In terms of absolute brightness, this is plenty bright but not the brightest I've used. I've been using an Exposure Flare for the last year or so, which has a notably brighter beam than the Rapid X but is also much more directional. I'd choose wide visibility over a super-bright rearward beam for most of the riding I do, with dual-carriageways being the exception.

The battery is sealed inside the Rapid X and recharged via a micro-USB connector, which is hidden underneath a rubber skirt that sits between the light and whatever you're attaching it to. I was a little dubious about the waterproofness of this arrangement (as the rubber easily comes off the light when it's not fixed to a seatpost) but it's survived rain and some generous hosings-down without an issue.

Plugging the now-universal micro-USB charger cable is definitely less fiddly than having to remove and charge batteries, but obviously you can't carry a replacement battery. However, with battery life upwards of 24 hours on flash mode, most users should find that this is more than enough.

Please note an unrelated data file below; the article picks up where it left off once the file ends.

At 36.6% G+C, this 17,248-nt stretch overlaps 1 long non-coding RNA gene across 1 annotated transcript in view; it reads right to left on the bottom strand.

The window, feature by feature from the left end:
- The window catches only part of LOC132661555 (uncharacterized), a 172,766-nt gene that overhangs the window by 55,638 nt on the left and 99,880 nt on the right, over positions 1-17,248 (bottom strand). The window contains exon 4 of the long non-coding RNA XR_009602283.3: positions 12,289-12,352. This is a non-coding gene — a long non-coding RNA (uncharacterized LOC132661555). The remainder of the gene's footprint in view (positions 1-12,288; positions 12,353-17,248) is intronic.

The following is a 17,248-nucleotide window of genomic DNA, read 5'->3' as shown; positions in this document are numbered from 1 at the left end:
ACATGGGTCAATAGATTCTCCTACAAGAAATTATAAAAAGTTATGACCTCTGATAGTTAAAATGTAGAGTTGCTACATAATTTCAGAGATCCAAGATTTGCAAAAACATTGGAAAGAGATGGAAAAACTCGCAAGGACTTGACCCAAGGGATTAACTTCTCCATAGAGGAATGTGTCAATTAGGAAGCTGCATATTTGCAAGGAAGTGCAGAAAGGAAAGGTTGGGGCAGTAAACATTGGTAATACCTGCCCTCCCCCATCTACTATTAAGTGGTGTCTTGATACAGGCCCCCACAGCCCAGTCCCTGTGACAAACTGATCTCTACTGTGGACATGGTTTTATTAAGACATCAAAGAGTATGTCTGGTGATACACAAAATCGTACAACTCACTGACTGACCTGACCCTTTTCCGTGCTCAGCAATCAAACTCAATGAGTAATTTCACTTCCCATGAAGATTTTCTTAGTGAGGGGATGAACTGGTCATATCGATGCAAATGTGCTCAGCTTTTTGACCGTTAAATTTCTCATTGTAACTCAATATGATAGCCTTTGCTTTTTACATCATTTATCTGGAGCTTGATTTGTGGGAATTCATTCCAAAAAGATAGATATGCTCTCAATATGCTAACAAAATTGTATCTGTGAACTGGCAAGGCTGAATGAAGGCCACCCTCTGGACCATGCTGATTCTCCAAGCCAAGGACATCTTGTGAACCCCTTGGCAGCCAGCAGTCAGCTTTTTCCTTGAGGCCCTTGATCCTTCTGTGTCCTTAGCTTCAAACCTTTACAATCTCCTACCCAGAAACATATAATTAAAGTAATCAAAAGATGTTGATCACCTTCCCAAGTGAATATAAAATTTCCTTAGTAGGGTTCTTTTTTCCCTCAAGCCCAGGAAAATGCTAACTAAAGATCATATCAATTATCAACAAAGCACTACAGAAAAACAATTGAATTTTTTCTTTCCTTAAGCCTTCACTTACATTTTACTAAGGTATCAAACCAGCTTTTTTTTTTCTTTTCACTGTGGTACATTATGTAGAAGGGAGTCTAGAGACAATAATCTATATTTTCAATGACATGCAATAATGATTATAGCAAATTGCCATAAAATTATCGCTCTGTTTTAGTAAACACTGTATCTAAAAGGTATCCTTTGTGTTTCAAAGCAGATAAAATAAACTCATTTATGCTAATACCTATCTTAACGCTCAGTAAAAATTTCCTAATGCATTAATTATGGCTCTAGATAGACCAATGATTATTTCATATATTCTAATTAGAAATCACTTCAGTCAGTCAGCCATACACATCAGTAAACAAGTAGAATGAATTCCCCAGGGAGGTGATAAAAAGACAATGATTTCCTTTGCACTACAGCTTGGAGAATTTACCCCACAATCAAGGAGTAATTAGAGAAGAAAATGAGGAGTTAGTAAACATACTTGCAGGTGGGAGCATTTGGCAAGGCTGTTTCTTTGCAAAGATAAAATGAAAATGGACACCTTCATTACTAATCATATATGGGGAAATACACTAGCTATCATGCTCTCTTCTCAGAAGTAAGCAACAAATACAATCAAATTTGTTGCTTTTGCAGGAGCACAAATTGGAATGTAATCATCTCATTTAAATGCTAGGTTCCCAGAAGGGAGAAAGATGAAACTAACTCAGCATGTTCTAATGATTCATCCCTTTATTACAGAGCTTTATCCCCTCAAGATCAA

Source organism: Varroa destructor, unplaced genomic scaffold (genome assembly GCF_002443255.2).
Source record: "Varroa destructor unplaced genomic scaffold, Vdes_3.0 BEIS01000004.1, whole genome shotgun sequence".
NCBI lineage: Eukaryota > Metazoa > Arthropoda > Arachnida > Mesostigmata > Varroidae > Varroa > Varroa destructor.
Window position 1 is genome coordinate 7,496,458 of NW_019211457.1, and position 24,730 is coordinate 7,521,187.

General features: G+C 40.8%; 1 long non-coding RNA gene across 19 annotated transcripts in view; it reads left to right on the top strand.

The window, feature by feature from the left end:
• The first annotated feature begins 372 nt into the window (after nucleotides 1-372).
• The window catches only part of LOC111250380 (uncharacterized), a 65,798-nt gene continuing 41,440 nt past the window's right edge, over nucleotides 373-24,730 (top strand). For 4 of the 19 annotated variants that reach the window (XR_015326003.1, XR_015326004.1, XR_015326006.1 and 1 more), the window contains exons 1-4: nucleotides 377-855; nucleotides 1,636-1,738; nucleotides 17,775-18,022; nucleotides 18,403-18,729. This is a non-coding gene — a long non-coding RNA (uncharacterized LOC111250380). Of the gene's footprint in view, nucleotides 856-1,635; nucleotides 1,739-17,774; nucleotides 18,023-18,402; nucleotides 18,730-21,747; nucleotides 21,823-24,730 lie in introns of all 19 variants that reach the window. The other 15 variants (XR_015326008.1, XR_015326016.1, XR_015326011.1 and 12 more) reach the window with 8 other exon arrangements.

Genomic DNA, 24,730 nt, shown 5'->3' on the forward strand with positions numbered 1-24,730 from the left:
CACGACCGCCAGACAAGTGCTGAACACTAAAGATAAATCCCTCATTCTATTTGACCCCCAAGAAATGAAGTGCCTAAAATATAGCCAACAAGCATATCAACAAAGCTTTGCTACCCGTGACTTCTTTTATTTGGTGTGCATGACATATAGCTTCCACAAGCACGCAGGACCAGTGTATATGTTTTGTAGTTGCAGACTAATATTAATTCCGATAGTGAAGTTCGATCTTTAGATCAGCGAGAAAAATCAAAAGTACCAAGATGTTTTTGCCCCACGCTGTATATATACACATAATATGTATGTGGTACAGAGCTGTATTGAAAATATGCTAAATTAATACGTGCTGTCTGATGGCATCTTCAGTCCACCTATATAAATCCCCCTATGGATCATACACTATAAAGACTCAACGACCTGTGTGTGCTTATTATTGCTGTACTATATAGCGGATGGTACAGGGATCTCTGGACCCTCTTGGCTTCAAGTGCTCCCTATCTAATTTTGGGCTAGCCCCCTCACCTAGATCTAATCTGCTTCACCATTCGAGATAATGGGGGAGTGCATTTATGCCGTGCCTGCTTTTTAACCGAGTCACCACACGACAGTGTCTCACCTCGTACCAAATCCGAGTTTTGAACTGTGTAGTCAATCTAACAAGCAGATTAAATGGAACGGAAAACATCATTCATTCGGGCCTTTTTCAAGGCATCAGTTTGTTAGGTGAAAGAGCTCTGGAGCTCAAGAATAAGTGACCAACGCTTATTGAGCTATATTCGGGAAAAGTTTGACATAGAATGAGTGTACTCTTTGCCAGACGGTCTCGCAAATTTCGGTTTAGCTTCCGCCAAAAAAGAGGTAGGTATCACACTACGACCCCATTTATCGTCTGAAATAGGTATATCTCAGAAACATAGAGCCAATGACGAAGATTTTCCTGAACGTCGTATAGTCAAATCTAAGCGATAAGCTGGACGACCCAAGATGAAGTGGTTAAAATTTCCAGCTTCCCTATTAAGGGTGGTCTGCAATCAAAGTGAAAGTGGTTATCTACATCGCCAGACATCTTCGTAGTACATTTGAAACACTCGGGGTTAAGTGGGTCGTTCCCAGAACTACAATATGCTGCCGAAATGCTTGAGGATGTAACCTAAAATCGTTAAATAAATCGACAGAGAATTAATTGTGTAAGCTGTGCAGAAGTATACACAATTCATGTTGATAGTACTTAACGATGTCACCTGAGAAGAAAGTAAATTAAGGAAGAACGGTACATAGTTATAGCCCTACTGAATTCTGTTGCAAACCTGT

In terms of operation, the light is switched on and off with a long press on the rubberised button; the same button is then used to cycle through the modes. I had no issues with it switching on accidentally when kicking around in a bag, but the rubber 'skirt' did tend to come off and get lost in the depths sometimes.

So, let's talk price. Personally, I think that forty quid is a lot to spend on a rear light. Yeah, you can spend more, quite a lot more as it turns out, but you can also buy a perfectly decent light for half the price of this one. Most such lights will run on AAA batteries; USB-rechargable lights tend to be a bit more, but do save the on-going cost of buying batteries. The rechargable (and very bright) Knog Blinder 4V is a fiver less. An Exposure Flare is cheaper although not once you've added a spare battery and charger.

Dave recently reviewed the Topeak RedLite Aero which looks at first glance quite similar to the Rapid X, but has three conventional LEDs and runs on an AAA battery. It's also quite a lot cheaper.